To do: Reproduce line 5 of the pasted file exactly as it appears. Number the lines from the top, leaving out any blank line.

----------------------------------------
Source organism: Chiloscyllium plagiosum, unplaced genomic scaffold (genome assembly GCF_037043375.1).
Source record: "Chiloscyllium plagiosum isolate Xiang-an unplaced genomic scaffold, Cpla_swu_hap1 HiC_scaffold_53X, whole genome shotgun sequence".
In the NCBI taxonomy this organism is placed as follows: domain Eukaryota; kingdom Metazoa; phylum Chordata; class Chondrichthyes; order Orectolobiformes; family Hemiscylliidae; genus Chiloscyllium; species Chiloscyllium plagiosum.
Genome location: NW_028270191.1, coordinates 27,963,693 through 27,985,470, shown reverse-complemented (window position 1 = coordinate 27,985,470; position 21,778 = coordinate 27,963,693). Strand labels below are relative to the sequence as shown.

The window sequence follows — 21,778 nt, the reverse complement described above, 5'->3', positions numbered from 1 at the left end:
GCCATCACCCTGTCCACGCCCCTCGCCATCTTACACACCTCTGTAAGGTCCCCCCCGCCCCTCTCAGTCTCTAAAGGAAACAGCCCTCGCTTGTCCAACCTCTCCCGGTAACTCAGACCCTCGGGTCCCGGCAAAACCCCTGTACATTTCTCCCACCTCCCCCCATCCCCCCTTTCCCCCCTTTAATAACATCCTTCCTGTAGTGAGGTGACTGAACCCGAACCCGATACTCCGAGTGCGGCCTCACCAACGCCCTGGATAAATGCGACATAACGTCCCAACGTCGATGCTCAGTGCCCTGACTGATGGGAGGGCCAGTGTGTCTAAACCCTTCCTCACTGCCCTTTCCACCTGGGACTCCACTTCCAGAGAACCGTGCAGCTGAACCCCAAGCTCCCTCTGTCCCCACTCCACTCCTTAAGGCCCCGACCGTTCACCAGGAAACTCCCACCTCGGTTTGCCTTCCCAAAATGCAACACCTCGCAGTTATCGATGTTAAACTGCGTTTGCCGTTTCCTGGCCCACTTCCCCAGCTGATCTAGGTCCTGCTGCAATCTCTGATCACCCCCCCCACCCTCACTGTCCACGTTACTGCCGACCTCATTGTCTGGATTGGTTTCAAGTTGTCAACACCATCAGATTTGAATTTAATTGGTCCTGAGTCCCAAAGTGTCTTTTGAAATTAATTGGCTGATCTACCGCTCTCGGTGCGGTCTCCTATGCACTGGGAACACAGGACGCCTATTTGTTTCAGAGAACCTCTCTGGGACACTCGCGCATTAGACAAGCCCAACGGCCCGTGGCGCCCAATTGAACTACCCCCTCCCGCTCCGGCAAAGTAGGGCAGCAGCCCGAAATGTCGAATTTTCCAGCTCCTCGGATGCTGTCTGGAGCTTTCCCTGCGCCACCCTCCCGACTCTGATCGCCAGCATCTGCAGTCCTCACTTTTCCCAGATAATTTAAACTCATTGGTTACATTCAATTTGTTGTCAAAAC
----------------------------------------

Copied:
The window sequence follows — 21,778 nt, the reverse complement described above, 5'->3', positions numbered from 1 at the left end: